Since 1 April 2022, the UK Financial Conduct Authority (the FCA) Listing Rules require listed companies to explain in their annual report whether they have met the following D&I targets:

  • at least 40% of the board are women;
  • at least one of the holders of senior board positions (chair, chief executive officer, chief financial officer or senior independent director) is a woman; and
  • at least one member of the board is from an ethnic minority background, excluding white British or other white groups.

The FCA Listing Rules also require listed companies to disclose numerical data on the ethnic background and the gender identity or sex of the individuals on the board and in executive management (our colleagues at Linklaters have reported on the FCA's D&I requirements).   


On 7 June 2022, the European Parliament and European Council agreed to adopt a 'Women on Boards' Directive (the Directive). Once in force, the Directive will require that at least 40% of non-executive director posts (or 33% of all director posts) within large companies listed in the EU be occupied by the underrepresented sex (whether that be male or female) by 30 June 2026. Companies must explain the reasons for any failure to meet this quota, and may be subject to penalties introduced by Member States of the European Union. However, the Directive will not apply to small and medium-sized companies with fewer than 250 employees.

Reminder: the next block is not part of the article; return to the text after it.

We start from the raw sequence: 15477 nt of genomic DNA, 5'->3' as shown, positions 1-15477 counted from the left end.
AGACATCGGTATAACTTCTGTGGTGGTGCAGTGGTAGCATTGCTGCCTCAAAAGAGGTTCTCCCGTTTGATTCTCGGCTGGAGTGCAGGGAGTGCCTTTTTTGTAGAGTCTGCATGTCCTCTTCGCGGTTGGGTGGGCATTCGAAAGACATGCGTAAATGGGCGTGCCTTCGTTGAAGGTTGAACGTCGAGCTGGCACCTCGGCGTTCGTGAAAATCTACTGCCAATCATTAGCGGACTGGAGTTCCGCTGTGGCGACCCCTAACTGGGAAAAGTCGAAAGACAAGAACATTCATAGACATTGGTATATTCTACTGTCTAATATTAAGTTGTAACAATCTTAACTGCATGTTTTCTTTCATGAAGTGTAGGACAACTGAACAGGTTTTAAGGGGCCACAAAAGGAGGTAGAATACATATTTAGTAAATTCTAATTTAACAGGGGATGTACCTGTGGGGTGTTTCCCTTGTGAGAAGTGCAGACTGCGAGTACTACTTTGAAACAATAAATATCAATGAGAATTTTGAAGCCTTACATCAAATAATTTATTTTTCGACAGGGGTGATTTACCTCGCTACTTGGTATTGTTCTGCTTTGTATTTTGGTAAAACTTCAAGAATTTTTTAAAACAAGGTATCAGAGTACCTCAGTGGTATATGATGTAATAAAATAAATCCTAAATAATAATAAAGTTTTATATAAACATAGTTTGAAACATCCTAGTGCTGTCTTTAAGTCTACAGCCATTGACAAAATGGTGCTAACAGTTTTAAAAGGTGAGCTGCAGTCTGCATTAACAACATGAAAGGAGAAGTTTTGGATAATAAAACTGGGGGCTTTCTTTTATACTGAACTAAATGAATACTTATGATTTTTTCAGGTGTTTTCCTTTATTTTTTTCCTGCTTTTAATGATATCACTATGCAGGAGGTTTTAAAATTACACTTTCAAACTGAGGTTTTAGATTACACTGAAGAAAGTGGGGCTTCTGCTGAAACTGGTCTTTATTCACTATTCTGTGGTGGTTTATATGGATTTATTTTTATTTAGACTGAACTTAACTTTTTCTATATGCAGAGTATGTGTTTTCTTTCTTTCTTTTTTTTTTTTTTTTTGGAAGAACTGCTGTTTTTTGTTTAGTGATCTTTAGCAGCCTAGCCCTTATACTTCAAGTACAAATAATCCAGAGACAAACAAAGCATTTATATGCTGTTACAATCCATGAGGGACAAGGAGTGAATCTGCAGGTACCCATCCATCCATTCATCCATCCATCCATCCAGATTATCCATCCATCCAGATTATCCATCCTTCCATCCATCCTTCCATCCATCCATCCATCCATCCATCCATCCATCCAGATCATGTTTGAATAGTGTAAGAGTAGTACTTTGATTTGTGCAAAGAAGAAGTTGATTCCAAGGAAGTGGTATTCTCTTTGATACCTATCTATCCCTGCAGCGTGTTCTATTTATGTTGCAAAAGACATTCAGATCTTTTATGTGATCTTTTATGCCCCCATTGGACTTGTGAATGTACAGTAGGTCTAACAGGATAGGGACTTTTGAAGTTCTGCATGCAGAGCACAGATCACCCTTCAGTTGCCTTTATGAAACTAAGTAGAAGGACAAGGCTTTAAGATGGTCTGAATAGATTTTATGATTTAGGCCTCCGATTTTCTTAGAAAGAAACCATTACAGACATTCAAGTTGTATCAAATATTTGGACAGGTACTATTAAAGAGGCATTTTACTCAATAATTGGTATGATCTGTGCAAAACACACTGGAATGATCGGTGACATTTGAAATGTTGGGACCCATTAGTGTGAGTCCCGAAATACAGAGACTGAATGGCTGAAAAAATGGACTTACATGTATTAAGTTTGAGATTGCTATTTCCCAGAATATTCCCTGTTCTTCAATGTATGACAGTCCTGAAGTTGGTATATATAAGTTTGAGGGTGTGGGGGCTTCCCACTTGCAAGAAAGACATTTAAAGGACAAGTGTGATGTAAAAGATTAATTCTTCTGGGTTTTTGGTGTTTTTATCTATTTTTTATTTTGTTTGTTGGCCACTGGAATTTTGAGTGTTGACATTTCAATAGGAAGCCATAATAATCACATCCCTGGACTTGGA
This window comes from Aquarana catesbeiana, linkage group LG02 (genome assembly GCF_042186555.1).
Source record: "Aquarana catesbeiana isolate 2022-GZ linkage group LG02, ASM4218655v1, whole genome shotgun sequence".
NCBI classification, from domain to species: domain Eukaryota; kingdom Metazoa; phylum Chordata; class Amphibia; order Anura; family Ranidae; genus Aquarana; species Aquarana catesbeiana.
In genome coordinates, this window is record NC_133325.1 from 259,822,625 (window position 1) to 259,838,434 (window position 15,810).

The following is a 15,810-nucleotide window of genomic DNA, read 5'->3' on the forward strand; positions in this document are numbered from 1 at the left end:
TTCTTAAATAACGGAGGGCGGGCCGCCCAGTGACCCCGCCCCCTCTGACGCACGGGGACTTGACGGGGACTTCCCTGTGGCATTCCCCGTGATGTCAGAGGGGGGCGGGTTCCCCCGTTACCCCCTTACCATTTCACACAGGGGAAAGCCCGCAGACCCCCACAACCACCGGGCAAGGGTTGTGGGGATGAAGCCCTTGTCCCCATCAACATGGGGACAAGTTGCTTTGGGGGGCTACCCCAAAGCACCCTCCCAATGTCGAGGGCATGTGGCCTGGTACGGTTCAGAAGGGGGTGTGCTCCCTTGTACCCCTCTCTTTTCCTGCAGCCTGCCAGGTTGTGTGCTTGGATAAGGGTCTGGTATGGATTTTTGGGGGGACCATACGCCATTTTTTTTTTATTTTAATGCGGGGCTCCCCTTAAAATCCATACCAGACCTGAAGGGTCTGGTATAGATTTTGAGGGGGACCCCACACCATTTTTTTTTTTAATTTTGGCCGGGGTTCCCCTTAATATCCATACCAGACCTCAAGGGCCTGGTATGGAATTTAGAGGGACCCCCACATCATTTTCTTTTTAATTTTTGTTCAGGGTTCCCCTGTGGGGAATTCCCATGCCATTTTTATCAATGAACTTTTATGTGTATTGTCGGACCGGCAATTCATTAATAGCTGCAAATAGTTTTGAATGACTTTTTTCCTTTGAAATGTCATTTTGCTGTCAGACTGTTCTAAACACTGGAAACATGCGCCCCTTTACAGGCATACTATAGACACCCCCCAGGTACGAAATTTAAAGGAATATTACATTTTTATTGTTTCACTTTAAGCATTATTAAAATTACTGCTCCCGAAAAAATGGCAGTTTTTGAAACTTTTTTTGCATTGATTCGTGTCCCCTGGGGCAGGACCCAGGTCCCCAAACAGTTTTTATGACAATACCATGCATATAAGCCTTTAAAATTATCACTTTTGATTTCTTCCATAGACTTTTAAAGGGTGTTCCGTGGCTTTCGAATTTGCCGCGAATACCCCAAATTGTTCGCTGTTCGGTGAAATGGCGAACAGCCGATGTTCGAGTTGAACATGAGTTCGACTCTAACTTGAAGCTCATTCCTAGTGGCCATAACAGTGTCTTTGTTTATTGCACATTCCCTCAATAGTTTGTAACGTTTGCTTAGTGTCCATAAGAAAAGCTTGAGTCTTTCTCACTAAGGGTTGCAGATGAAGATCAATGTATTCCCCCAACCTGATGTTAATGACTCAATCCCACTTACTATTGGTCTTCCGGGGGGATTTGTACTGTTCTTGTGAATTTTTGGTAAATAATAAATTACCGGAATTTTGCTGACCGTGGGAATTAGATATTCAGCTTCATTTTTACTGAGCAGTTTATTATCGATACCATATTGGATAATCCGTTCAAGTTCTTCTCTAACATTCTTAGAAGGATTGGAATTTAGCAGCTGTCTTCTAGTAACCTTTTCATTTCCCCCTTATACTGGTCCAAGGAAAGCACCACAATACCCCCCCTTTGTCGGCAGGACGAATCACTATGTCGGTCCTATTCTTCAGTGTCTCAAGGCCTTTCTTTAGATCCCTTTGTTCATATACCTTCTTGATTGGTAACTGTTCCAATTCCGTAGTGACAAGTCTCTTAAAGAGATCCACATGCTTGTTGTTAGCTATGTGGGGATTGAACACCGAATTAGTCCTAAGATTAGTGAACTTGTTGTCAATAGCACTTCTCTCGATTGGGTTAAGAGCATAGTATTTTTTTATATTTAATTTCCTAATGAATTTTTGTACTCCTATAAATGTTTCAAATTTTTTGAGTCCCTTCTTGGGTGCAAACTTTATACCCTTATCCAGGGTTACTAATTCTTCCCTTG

Gender quotas for company boards are not new to Europe. Indeed, gender quota laws have been in place for several years in France, Germany and Italy. More recently, each of these countries has strengthened the relevant law by, for example, extending its application to unlisted companies (France), extending its application from supervisory boards to management boards (Germany), or increasing the mandatory quota of women on boards to 40% and extending the term of the law (Italy).

The US